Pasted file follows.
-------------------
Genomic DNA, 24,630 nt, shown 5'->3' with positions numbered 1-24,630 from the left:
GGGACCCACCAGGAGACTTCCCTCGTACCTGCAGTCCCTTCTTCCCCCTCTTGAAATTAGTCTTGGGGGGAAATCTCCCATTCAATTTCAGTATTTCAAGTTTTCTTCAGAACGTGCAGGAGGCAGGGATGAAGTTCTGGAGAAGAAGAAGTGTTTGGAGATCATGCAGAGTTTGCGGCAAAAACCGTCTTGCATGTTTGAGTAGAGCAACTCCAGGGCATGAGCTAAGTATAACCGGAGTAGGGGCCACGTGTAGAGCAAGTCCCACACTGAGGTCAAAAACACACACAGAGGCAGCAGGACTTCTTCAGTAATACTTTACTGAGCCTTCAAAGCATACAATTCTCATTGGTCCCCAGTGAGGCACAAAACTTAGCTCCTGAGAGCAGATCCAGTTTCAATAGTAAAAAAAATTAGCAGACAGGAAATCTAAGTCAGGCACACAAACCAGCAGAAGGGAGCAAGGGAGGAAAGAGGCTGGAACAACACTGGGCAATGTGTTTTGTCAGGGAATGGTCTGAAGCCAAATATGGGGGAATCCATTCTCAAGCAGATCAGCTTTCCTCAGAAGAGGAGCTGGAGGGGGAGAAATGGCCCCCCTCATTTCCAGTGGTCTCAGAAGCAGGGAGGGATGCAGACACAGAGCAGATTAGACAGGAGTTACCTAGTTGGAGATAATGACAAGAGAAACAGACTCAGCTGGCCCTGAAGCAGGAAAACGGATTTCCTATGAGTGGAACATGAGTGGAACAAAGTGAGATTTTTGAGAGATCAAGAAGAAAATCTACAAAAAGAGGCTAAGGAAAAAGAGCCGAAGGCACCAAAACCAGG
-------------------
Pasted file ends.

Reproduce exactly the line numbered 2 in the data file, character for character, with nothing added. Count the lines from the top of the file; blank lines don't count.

GGGACCCACCAGGAGACTTCCCTCGTACCTGCAGTCCCTTCTTCCCCCTCTTGAAATTAGTCTTGGGGGGAAATCTCCCATTCAATTTCAGTATTTCAAGTTTTCTTCAGAACGTGCAGGAGGCAGGGATGAAGTTCTGGAGAAGAAGAAGTGTTTGGAGATCATGCAGAGTTTGCGGCAAAAACCGTCTTGCATGTTTGAGTAGAGCAACTCCAGGGCATGAGCTAAGTATAACCGGAGTAGGGGCCACGTGTAGAGCAAGTCCCACACTGAGGTCAAAAACACACACAGAGGCAGCAGGACTTCTTCAGTAATACTTTACTGAGCCTTCAAAGCATACAATTCTCATTGGTCCCCAGTGAGGCACAAAACTTAGCTCCTGAGAGCAGATCCAGTTTCAATAGTAAAAAAAATTAGCAGACAGGAAATCTAAGTCAGGCACACAAACCAGCAGAAGGGAGCAAGGGAGGAAAGAGGCTGGAACAACACTGGGCAATGTGTTTTGTCAGGGAATGGTCTGAAGCCAAATATGGGGGAATCCATTCTCAAGCAGATCAGCTTTCCTCAGAAGAGGAGCTGGAGGGGGAGAAATGGCCCCCCTCATTTCCAGTGGTCTCAGAAGCAGGGAGGGATGCAGACACAGAGCAGATTAGACAGGAGTTACCTAGTTGGAGATAATGACAAGAGAAACAGACTCAGCTGGCCCTGAAGCAGGAAAACGGATTTCCTATGAGTGGAACATGAGTGGAACAAAGTGAGATTTTTGAGAGATCAAGAAGAAAATCTACAAAAAGAGGCTAAGGAAAAAGAGCCGAAGGCACCAAAACCAGG